Ink spill makes beautiful mess at Howard Hunt

Jo Francis
Thursday, May 9, 2019

A major clean-up operation has been underway at Howard Hunt after trespassers opened the valves on its bulk ink storage facility, causing a large ink spill that was likened to children’s TV show Art Attack by the emergency services.

The incident took place in the early hours of Saturday 20 April during the Easter bank holiday weekend, at Howard Hunt’s factory in Dartford.

Kent Fire and Rescue Service arrived on the scene to contain the spill and stop ink from entering the watercourse, capturing a stunning image of the spillage (see below) in the process.

A spokesperson said: "Kent Fire and Rescue Service was called to Masthead Close in Dartford on 20 April to reports of an ink spillage. Three fire engines attended and crews worked to stop the 5,000 litres of ink (approx) entering the watercourse, using clay mats to cover nearby drains. The spillage is believed to have happened as a result of the containers being tampered with. Duty of care was left with the site owner." 

In a statement, Howard Hunt said: “Fantastic response from both local authorities and Howard Hunt’s partners have meant that a major incident was avoided and environmental waste specialists have been working round the clock to contain the issue and recycle the waste through a dedicated waste management chain.”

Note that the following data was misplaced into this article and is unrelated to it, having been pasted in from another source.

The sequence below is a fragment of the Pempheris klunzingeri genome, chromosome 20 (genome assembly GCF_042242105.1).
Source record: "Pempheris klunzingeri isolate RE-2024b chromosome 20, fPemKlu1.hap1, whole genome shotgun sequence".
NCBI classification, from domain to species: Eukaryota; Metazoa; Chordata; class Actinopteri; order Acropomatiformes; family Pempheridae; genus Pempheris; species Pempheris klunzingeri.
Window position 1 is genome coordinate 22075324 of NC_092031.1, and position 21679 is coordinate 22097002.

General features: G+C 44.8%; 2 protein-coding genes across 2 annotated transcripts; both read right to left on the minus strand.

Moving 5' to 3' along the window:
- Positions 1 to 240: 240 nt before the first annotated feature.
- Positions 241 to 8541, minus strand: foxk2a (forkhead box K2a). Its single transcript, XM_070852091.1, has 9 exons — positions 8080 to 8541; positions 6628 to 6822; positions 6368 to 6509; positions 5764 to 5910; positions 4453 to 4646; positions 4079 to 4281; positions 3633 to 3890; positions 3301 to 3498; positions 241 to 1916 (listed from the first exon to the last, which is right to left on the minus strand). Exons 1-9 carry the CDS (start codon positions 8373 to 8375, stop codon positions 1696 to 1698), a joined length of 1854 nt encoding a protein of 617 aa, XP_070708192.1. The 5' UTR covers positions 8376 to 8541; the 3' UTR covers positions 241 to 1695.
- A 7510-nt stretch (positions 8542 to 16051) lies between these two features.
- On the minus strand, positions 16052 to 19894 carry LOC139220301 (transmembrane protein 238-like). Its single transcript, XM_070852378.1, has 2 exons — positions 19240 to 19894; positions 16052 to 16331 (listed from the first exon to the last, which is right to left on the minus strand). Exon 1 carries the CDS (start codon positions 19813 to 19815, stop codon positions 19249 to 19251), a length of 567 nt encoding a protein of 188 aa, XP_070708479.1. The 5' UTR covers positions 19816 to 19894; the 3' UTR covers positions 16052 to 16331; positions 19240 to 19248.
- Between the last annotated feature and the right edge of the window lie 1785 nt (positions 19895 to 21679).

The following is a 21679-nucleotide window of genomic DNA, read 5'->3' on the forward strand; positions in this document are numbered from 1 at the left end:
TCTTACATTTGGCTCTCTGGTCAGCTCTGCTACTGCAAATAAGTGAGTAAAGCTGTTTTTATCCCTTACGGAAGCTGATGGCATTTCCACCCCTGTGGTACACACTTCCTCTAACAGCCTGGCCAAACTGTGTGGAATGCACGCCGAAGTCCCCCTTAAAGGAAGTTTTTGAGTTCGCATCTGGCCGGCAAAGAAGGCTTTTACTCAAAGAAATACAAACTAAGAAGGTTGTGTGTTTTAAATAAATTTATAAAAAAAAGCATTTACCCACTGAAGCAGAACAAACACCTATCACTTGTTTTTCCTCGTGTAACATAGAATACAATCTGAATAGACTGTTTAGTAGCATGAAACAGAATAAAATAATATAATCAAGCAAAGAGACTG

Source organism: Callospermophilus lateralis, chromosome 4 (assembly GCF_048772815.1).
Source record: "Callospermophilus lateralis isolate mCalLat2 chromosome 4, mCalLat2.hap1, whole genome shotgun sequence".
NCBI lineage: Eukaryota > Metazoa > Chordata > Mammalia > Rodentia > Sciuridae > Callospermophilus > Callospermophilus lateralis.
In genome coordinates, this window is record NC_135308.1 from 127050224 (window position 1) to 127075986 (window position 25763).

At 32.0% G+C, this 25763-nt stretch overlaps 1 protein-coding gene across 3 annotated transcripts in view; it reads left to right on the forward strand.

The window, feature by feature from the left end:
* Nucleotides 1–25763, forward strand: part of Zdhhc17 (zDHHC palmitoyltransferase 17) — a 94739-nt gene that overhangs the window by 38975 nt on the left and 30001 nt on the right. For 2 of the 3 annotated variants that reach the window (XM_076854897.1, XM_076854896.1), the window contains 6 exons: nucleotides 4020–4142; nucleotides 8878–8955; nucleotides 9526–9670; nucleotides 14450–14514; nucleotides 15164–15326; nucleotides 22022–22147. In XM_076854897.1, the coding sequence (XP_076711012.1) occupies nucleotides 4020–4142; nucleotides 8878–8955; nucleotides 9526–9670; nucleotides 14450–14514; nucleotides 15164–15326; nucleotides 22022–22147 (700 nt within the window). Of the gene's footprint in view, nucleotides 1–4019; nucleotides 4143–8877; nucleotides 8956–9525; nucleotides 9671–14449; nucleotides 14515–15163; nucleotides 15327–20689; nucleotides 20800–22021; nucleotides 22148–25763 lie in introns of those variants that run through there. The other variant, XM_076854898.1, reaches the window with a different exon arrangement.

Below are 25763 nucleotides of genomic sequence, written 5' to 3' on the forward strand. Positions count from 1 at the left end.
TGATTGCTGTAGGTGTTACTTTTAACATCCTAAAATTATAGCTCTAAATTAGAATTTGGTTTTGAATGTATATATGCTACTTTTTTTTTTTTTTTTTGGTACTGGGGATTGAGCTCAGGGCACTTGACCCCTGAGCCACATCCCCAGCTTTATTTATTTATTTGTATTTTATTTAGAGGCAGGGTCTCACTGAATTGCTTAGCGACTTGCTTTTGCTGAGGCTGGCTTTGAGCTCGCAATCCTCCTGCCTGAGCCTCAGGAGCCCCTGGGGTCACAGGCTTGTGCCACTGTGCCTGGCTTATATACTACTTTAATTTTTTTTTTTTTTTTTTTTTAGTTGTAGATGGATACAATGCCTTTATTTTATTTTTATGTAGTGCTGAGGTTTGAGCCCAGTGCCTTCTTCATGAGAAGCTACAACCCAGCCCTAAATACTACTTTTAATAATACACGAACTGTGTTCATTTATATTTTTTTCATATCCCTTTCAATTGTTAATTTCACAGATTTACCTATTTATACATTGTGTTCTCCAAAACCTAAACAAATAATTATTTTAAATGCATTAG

The site’s head of print Barry Fitzpatrick praised everyone involved for their “timely and professional” response.

“The speed at which we were able to control and contain the incident is testament to the disaster recovery and specialist teams we have in place. Security measures have been increased across all production sites and continued remediation work is underway, being overseen by an expert safety and security crew.”

The clean-up operation is pictured below. 


An ink industry expert told PrintWeek that each of the bulk ink silos holds 1,000 kilos of ink. It’s not clear whether all of the containers pictured were opened, but the cost of the ink, replacement ink and the clean-up is likely to run into many thousands of pounds.

“It costs a fortune to dispose of it,” he said. “For the ink to flow you have to have unscrewed the cap at the base, and opened the valve. There is a failsafe, but it’s not tamper-proof.”

PrintWeek understands the ink supplier is Huber Group.

Howard Hunt lays claim to being the UK’s largest producer of direct mail, typically producing 600m pieces a year. The firm had sales of just over £53m in its most recent accounts, and employs around 270 staff. Its offset printing setup includes three Mitsubishi Diamond 16pp six-colour web presses, and a ten-colour Koenig & Bauer Rapida 106 sheetfed press.

It also runs a raft of digital printing kit, most recently adding an HP high-speed inkjet web, alongside extensive personalisation, finishing and enclosing equipment.


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